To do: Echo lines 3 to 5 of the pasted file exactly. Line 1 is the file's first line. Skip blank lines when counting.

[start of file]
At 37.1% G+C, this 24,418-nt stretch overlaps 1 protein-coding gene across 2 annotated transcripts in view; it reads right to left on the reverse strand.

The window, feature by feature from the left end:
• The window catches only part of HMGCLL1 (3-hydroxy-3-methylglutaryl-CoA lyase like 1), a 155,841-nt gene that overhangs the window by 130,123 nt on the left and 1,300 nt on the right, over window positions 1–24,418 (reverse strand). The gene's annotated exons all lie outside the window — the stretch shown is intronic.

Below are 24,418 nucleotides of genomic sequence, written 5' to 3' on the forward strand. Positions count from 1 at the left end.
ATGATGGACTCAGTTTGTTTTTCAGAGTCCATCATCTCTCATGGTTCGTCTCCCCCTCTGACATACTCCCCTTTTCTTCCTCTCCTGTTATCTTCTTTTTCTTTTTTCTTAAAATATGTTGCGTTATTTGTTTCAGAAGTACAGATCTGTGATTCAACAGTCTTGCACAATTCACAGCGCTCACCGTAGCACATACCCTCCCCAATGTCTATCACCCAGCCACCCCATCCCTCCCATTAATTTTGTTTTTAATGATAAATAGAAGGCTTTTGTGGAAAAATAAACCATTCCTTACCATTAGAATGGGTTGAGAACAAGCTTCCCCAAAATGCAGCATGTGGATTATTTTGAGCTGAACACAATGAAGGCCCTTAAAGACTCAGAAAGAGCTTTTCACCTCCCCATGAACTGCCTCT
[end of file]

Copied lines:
• The window catches only part of HMGCLL1 (3-hydroxy-3-methylglutaryl-CoA lyase like 1), a 155,841-nt gene that overhangs the window by 130,123 nt on the left and 1,300 nt on the right, over window positions 1–24,418 (reverse strand). The gene's annotated exons all lie outside the window — the stretch shown is intronic.

Below are 24,418 nucleotides of genomic sequence, written 5' to 3' on the forward strand. Positions count from 1 at the left end.
ATGATGGACTCAGTTTGTTTTTCAGAGTCCATCATCTCTCATGGTTCGTCTCCCCCTCTGACATACTCCCCTTTTCTTCCTCTCCTGTTATCTTCTTTTTCTTTTTTCTTAAAATATGTTGCGTTATTTGTTTCAGAAGTACAGATCTGTGATTCAACAGTCTTGCACAATTCACAGCGCTCACCGTAGCACATACCCTCCCCAATGTCTATCACCCAGCCACCCCATCCCTCCCATTAATTTTGTTTTTAATGATAAATAGAAGGCTTTTGTGGAAAAATAAACCATTCCTTACCATTAGAATGGGTTGAGAACAAGCTTCCCCAAAATGCAGCATGTGGATTATTTTGAGCTGAACACAATGAAGGCCCTTAAAGACTCAGAAAGAGCTTTTCACCTCCCCATGAACTGCCTCT